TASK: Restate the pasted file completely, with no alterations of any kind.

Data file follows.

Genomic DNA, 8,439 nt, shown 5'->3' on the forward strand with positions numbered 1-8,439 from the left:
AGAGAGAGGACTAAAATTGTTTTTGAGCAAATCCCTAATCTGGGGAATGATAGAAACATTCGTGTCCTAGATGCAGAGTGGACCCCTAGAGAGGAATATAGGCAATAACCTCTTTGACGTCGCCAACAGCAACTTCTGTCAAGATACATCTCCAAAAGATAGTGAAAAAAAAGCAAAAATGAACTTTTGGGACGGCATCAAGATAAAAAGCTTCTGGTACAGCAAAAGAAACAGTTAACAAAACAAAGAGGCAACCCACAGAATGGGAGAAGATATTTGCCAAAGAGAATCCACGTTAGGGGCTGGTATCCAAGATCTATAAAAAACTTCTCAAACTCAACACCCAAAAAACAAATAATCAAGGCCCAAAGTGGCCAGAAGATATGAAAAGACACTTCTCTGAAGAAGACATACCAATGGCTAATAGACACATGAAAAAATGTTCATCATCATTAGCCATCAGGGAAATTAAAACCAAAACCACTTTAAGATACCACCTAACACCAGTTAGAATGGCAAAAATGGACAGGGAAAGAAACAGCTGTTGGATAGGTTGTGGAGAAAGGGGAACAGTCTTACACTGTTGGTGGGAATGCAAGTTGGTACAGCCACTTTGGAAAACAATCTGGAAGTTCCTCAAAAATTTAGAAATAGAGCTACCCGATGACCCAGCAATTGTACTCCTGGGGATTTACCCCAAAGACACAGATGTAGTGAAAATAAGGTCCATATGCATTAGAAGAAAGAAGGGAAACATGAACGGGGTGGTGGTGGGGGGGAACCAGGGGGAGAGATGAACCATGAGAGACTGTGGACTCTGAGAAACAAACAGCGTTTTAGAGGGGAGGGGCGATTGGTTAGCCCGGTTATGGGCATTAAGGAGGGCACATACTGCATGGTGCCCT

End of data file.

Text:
Genomic DNA, 8,439 nt, shown 5'->3' on the forward strand with positions numbered 1-8,439 from the left:
AGAGAGAGGACTAAAATTGTTTTTGAGCAAATCCCTAATCTGGGGAATGATAGAAACATTCGTGTCCTAGATGCAGAGTGGACCCCTAGAGAGGAATATAGGCAATAACCTCTTTGACGTCGCCAACAGCAACTTCTGTCAAGATACATCTCCAAAAGATAGTGAAAAAAAAGCAAAAATGAACTTTTGGGACGGCATCAAGATAAAAAGCTTCTGGTACAGCAAAAGAAACAGTTAACAAAACAAAGAGGCAACCCACAGAATGGGAGAAGATATTTGCCAAAGAGAATCCACGTTAGGGGCTGGTATCCAAGATCTATAAAAAACTTCTCAAACTCAACACCCAAAAAACAAATAATCAAGGCCCAAAGTGGCCAGAAGATATGAAAAGACACTTCTCTGAAGAAGACATACCAATGGCTAATAGACACATGAAAAAATGTTCATCATCATTAGCCATCAGGGAAATTAAAACCAAAACCACTTTAAGATACCACCTAACACCAGTTAGAATGGCAAAAATGGACAGGGAAAGAAACAGCTGTTGGATAGGTTGTGGAGAAAGGGGAACAGTCTTACACTGTTGGTGGGAATGCAAGTTGGTACAGCCACTTTGGAAAACAATCTGGAAGTTCCTCAAAAATTTAGAAATAGAGCTACCCGATGACCCAGCAATTGTACTCCTGGGGATTTACCCCAAAGACACAGATGTAGTGAAAATAAGGTCCATATGCATTAGAAGAAAGAAGGGAAACATGAACGGGGTGGTGGTGGGGGGGAACCAGGGGGAGAGATGAACCATGAGAGACTGTGGACTCTGAGAAACAAACAGCGTTTTAGAGGGGAGGGGCGATTGGTTAGCCCGGTTATGGGCATTAAGGAGGGCACATACTGCATGGTGCCCT